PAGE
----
The retargettable embedded system emulator architecture
PEMU makes it possible to model any embedded system on the software developer's desktop so accurately that the software under development cannot tell the difference between the simulation and the real system hardware: binaries run unchanged, even operating systems, device drivers and so on. It allows software developers to escape the tyranny of having to test and debug software on hardware, which is hard to use and expensive.
More importantly, hardware often does not exist when it is under development. However, a model can easily be created early to allow software development to be started months ahead of hardware availability, with clear time-to-market advantages.
As part of the edit-compile-debug loop, a software engineer can use the model to run and debug any software for an embedded system.
In short, PEMU will give the software developer all the advantages of speed and accuracy of real hardware, without the disadvantages of cost, availability and unwieldiness.
Architectural design of a system has historically been a rather ad hoc process, relying on rules of thumb and on C programs that attempt to analyze some important performance attributes of the system. PEMU allows a virtual prototype of the system to be created which can be reconfigured to investigate the parameters, such as bus widths or queue depths that need to be analyzed. Instead of using artificial data of unknown fidelity to drive this process, the actual software that will ship on the system (or an earlier version) is used so that the architecture is analyzed under much more realistic conditions.
PEMU can be interfaced to real world network or I/O traffic, so it is possible to use existing traffic generators to stress the new architecture.
The virtual prototype can be handed to the software development group long before hardware design is complete. Software development can start many months earlier. Indeed, once the basic architectural decisions are final, software development can even be overlapped while the last details of the architecture are finalized.
PEMU has a powerful checkpoint/restart mechanism which means that it is possible to partially run tests, for example to boot a system, and then restart many examples each injected with a different fault. Judicious use of this capability means that running a full suite of tests often takes less time than on the hardware.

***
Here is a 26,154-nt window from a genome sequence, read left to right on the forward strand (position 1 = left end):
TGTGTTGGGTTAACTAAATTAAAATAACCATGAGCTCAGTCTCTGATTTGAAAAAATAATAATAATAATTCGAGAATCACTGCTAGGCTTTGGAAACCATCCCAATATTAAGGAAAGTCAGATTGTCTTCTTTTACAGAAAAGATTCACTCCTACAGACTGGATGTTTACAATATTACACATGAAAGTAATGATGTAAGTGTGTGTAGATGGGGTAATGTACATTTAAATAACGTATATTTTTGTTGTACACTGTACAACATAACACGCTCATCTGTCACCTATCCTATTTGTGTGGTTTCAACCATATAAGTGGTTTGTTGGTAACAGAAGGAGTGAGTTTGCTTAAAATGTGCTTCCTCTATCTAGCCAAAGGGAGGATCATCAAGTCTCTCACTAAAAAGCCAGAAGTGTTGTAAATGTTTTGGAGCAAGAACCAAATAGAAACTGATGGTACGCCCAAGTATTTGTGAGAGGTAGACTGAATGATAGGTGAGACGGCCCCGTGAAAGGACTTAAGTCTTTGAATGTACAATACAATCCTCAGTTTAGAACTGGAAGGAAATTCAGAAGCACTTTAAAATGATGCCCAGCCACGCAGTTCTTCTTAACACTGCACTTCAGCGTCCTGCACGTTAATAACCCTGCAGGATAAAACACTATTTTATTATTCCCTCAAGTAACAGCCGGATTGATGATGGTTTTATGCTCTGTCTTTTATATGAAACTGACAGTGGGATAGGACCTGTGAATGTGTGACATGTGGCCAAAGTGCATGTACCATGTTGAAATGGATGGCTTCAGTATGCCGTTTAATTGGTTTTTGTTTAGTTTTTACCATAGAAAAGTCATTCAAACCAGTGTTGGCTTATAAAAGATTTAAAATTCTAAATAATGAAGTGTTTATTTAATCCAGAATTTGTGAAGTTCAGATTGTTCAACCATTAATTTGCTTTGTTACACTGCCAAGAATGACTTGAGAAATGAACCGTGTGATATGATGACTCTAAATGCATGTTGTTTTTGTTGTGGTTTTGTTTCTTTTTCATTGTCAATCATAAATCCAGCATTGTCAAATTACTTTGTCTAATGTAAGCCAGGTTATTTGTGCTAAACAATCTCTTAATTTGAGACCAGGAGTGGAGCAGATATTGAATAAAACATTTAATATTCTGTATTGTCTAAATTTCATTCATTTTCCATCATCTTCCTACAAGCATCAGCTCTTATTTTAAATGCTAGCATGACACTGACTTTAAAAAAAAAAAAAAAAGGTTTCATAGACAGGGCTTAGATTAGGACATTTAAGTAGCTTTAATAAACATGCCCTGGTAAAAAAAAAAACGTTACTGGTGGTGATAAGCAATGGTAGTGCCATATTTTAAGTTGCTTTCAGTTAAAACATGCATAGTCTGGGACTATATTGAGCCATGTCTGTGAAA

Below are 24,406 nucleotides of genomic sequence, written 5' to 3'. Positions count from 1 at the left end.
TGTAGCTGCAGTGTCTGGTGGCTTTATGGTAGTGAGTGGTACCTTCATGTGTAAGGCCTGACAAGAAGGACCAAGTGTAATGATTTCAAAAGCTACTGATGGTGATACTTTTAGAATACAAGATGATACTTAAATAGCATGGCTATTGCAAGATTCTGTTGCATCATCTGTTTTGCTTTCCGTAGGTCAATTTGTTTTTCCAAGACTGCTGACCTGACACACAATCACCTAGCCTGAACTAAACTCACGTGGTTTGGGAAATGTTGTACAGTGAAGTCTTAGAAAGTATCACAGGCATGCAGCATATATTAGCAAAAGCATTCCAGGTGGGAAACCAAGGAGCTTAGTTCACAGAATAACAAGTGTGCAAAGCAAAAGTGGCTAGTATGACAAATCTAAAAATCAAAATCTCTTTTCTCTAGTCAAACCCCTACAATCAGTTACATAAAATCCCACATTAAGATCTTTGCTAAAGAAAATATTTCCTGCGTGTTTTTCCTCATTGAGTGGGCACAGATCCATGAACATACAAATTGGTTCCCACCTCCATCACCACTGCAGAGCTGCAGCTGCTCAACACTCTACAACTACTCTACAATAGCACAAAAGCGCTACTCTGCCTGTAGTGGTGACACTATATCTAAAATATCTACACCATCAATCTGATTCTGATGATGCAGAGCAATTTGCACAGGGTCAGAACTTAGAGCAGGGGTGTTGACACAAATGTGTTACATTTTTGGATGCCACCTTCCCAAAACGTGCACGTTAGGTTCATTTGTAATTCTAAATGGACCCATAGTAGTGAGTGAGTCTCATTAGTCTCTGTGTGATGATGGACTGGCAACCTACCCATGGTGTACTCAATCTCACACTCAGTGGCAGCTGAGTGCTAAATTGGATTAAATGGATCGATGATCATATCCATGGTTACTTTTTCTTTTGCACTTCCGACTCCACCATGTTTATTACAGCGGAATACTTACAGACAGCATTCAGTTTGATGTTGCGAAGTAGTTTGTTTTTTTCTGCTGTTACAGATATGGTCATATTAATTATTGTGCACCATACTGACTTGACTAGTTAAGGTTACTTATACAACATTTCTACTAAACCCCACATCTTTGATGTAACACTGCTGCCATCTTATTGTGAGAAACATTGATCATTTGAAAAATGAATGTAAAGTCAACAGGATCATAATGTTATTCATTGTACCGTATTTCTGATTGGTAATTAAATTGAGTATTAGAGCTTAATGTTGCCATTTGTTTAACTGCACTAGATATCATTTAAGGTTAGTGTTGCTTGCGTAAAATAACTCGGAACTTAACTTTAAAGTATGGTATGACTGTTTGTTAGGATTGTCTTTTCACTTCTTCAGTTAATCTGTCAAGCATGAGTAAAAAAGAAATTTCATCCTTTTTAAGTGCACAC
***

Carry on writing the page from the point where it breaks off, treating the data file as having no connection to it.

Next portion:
Unlike real hardware, PEMU is fully deterministic. Running the same test, such as generated network traffic traces, will always produce the same outcome. If a problem is detected it is easy to reproduce by simply re-running the test.
Since PEMU runs on inexpensive off-the-shelf PCs, enormous savings of capital equipment are possible. Not having enough hardware for testing is a thing of the past. Each engineer can have their own target system at their desk without any additional hardware cost.
Once a product is modeled in PEMU there are many places after development and test where PEMU can be used, even once the product is shipping in production. PEMU means that any computer can be used to mimic any product from the catalog. Or even several of them networked together.
Training, both internal and external, can be done using PCs. This avoids the logistical complications of ensuring that enough real hardware is available in the right locations for the training, and saving the expense of buying training hardware. The hardware does not even need to be shipping. Training can be done on a product before it is available, or during the early phase when expensive pre-production units would otherwise be required.
Similarly, field engineers can use their laptops to reproduce problems in the field and then mail them back to engineering for fixing. This approach immediately removes the problem of the field reporting problems that engineering is unable to reproduce and so fix. PEMU checkpointing and determinism ensures that once a test case is setup, it can be rerun any number of times.
Hardware verification is getting increasingly complex as more and more functionality migrates into the software of a system. It is no longer sufficient to test the hardware under development with a few carefully crafted test vectors. Rather, the full software stack must be used to exercise the hardware in a real world environment. PEMU provides a fast emulation of an embedded system, including the actual shipping binary code, so that real-world interactions between hardware and software can be captured.
By using the infrastructure throughout the development process, productivity is increased. It is possible to run more tests in the less time, resulting in a higher quality system.
(To be continued)
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